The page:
Pictures were a breeze. We lined up, coupled up, looked at the camera and smiled. It was as simple as that.

Breathe! I told myself. What if she likes me? What am I supposed to do then? This is not anything to worry about.

But it was. I hadn’t danced since the stake production of The Music Man in 6th grade. I didn’t know any of the music being played. I didn’t really understand how anybody could enjoy this kind of experience.

She was patient. She’d been through this ritual a few times and understood why I might be nervous.

“This is my first time,” I explained.

She reassured me (like so many others), “It’s nothing to worry about. It just takes a little practice.”

She put my hands on her waist and on her shoulder and instructed me in the basic step and the box step. We stuck with that most of the night. Still, I managed to step on her feet multiple times per dance.

It was interesting to see her so confident in my presence, making her the most reassuring teacher I could have had that first attempt at a date. My neuroses kept me from conceiving the night as anything more than a disastrous experiment.

As our night came to an end and we found ourselves on my porch, I was pleased to find that (contrary to the expectations instilled in me by movies and television) a goodnight kiss was not expected, and a simple hug between friends sealed the night as an overall positive experience.

The next morning, before church, my parents asked how the night went and I told them it was fun.

“Why don’t you ask out Rachel, then? Sort of return the favor,” my father said.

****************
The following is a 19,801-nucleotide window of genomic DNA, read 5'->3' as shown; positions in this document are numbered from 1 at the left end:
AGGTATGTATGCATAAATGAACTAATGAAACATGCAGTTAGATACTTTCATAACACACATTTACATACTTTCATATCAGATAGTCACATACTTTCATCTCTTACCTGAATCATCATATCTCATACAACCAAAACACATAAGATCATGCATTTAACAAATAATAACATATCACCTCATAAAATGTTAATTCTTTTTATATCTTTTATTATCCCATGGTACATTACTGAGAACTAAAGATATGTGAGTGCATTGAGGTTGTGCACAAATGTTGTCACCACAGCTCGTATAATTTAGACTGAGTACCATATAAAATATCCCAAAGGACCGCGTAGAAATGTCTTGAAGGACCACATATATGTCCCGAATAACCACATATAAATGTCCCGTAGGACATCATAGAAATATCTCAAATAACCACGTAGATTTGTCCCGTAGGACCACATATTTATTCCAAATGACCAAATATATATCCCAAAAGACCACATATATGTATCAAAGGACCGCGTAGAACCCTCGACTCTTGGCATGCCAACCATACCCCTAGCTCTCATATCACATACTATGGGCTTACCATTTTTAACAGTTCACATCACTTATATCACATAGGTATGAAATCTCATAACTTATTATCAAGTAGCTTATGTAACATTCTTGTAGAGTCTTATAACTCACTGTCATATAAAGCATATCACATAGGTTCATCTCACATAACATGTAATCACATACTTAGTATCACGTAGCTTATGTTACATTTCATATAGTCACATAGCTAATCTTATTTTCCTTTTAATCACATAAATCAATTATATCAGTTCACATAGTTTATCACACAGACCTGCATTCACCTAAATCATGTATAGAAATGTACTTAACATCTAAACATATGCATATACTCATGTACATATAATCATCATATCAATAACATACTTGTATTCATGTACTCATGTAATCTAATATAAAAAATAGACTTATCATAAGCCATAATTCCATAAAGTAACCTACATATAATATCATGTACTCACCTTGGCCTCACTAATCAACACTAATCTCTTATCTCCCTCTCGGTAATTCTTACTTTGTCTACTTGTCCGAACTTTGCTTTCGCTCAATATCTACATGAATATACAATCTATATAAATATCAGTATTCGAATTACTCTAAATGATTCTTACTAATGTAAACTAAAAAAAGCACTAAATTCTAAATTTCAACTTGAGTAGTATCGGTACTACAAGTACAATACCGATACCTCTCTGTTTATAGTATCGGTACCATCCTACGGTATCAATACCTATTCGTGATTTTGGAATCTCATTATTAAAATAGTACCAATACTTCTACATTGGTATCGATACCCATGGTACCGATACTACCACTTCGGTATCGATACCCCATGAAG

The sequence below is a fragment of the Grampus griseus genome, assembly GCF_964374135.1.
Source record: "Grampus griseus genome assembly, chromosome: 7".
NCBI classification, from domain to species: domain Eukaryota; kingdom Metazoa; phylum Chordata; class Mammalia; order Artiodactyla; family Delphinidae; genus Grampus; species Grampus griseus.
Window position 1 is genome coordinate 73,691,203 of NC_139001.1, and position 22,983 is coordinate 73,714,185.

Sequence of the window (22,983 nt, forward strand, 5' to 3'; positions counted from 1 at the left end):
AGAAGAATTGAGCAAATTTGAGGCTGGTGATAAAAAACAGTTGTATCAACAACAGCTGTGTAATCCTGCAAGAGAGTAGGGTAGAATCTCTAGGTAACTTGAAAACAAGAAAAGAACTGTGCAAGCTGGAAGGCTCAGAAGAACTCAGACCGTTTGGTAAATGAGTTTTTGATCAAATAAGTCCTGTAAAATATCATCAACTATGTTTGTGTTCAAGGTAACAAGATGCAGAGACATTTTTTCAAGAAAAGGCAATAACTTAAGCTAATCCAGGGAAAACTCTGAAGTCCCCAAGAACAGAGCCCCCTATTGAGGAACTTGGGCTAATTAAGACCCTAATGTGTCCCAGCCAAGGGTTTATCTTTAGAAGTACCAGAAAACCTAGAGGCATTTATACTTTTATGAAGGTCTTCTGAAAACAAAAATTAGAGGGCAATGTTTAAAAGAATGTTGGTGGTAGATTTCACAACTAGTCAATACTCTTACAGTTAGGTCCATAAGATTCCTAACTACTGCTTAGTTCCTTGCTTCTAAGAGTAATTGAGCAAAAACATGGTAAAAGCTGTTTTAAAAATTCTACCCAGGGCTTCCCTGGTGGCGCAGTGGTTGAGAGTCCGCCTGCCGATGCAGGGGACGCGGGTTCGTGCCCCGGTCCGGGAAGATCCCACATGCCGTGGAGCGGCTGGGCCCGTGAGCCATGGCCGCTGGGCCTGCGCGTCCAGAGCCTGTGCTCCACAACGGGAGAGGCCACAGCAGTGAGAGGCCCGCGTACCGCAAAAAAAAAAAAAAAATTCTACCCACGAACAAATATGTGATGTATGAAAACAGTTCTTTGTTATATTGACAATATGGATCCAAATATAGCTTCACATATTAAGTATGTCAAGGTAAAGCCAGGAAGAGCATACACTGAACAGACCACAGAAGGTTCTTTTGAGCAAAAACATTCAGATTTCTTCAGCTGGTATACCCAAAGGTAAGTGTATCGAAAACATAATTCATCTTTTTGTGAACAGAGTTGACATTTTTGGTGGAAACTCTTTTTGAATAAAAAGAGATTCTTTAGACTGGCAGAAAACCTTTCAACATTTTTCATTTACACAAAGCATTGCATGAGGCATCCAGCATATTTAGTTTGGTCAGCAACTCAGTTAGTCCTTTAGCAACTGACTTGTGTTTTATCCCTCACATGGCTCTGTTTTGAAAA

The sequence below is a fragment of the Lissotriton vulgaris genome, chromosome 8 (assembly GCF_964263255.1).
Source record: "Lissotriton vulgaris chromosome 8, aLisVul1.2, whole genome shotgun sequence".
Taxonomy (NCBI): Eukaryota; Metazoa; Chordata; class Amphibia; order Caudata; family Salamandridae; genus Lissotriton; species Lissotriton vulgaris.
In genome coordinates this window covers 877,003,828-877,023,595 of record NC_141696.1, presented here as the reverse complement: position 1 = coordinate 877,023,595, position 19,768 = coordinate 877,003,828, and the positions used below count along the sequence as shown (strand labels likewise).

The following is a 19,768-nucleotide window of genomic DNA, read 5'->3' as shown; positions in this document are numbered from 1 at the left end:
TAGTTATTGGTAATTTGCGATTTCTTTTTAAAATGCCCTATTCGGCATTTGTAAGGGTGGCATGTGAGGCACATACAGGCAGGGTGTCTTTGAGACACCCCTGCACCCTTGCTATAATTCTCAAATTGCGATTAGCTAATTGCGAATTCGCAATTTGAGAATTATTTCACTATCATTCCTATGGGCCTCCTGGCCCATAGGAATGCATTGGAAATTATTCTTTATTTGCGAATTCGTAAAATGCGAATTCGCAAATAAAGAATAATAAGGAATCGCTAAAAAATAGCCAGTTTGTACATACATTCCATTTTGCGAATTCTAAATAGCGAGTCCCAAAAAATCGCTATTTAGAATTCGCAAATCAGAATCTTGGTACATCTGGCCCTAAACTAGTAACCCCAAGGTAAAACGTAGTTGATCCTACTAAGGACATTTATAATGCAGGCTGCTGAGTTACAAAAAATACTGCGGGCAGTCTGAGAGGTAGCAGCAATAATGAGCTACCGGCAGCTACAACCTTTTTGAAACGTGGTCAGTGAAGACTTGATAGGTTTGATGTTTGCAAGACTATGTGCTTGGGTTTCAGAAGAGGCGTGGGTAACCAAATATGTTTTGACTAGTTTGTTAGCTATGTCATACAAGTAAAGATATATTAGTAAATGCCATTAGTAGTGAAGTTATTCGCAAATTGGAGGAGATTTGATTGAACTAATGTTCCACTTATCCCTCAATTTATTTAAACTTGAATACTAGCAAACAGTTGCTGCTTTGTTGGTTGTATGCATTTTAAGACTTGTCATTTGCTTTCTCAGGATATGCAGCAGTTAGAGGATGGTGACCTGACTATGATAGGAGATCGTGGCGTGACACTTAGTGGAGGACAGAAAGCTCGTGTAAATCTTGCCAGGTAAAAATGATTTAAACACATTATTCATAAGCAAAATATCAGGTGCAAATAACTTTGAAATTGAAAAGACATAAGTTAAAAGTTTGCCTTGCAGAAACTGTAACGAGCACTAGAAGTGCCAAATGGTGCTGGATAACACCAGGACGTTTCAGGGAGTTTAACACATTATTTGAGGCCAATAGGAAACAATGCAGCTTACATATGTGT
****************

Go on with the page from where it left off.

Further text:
“I don’t think so. I don’t want anything serious.”

The Lesson: The only way to learn is facing uncertainty head on.

End, Part 1


Lightning Baltimore said...

My first ever "date" was a Sadie Hawkins Dance, as well, also in 12th grade. I put it in quotes, though, as it wasn't much of anything.

I picked her up at her house and we went to the dance, which was held in the front hallway of our school. The music was provided by some lousy cover band. I distinctly remember them somehow adding a beat to AC/DC's "Highway to Hell," changing it from a good song for dancing to an utter mess.

She didn't wanna dance. She didn't wanna talk. Well, all my attempts at engaging her in conversation were failures.

After it ended, we drove to her house and watched Saturday Night Live, then I went home.

The highlight of the evening (not counting it finally ending) was seeing Captain Beefheart and The Magic Band on SNL. I knew the name but had never heard any music. That shit was freaky!

In case you never found out, Sadie Hawkins was a character in the comic strip Li'l Abner. She was 35, single and frantic to find a man, so they had a foot race with Sadie chasing the eligible men of the town; whomever she caught would have to marry her. Apparently, the first Sadie Hawkins Dances in real life took place on college campuses across the USA in 1939.

Lightning Baltimore said...

Uh, Ethan, what would Ryan say about that?

Anonymous said...

Hmm interesting I still have never had date like that

glad you had fun though

Ben said...

"The Lesson: The only way to learn is facing uncertainty head on."

I really felt that on my recent date.

A Gay Mormon Boy said...

Mr. HCl: I really didn't know where Sadie Hawkins came from, but that does make a lot of sense.

The dance I spoke of was in the school gym. I don't have a memory for the songs that played, but boy do I remember the conversation and it was limited.

@Ethan: Thanks. There are more stories to come.

@boskers: We'll have to discuss your recent date. I'll keep my eye out for you.